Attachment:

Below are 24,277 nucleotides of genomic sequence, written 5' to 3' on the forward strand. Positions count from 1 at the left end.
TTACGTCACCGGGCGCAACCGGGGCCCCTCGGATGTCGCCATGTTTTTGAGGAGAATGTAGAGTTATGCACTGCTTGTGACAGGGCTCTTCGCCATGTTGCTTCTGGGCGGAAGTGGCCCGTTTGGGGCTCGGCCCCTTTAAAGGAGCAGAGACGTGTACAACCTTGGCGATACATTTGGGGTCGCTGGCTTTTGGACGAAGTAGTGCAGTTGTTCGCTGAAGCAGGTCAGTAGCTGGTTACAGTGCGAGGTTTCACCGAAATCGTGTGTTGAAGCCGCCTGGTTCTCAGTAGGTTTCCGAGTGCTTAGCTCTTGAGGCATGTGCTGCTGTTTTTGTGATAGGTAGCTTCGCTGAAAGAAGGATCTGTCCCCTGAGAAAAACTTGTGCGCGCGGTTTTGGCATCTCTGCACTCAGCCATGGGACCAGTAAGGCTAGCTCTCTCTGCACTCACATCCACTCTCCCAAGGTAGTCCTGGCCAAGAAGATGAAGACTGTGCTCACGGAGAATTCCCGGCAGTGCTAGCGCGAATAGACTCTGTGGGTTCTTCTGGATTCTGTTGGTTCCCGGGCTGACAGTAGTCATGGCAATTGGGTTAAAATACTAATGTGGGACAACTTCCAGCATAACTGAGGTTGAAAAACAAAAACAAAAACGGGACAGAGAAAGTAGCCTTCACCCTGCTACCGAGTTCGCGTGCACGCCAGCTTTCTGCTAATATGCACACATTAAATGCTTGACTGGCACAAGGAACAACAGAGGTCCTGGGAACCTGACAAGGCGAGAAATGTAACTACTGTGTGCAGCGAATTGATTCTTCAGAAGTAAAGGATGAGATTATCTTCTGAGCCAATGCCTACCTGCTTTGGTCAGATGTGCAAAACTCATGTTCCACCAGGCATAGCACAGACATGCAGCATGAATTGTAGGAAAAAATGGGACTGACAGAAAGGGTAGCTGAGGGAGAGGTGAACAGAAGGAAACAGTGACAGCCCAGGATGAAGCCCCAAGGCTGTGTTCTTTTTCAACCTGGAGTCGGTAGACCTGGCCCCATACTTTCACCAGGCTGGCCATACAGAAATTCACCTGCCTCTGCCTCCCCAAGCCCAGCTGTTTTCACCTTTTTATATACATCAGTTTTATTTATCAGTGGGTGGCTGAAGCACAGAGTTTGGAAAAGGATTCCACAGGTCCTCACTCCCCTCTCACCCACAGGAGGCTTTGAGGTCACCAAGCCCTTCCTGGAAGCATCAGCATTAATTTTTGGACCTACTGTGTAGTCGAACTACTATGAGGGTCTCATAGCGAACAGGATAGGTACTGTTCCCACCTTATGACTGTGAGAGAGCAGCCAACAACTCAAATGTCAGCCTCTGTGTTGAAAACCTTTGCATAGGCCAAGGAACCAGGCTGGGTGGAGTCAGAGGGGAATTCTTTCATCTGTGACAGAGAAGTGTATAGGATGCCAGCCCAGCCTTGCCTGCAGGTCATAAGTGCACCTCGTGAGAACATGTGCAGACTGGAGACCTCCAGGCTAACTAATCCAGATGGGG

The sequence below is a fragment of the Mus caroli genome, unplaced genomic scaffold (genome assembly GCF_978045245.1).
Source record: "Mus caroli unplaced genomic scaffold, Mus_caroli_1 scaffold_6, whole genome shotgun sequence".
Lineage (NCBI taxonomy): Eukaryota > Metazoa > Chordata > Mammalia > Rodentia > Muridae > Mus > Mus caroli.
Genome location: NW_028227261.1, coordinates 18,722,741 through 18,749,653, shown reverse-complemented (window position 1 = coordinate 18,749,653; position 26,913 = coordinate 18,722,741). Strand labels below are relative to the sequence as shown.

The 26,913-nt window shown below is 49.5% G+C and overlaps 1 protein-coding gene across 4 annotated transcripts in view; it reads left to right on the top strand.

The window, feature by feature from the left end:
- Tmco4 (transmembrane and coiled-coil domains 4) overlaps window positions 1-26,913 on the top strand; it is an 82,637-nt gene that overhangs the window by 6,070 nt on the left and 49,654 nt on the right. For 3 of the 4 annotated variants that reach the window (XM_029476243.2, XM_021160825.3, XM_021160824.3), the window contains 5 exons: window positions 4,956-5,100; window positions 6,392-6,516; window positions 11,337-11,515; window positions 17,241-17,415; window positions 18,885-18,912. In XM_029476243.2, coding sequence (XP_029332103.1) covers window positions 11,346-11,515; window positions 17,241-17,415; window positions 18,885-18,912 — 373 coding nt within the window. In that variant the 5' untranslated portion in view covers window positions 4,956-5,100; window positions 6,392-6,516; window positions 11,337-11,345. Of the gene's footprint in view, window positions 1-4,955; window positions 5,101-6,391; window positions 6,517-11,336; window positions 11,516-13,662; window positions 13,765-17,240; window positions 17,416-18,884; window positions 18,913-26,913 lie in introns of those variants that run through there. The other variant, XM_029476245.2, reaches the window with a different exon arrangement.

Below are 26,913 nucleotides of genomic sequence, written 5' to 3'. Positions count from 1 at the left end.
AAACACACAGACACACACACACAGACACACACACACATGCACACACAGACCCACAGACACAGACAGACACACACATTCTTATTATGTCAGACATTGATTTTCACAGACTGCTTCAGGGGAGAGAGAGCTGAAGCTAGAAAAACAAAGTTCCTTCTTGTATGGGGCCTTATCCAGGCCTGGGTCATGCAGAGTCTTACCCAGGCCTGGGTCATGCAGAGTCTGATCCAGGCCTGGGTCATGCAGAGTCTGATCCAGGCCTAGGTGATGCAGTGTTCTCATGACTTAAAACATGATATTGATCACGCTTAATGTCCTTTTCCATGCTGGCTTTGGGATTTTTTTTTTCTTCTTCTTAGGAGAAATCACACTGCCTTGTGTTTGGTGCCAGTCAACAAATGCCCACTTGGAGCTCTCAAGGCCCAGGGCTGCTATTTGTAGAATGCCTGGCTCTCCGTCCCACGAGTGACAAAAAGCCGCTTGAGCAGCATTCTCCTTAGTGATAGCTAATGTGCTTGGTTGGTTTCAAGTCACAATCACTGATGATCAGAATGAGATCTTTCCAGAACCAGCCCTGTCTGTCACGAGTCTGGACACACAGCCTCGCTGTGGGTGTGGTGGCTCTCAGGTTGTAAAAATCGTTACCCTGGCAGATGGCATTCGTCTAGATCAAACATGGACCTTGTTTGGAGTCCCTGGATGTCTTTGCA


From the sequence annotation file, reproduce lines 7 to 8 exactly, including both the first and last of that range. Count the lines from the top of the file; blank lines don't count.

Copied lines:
The 26,913-nt window shown below is 49.5% G+C and overlaps 1 protein-coding gene across 4 annotated transcripts in view; it reads left to right on the top strand.

The window, feature by feature from the left end: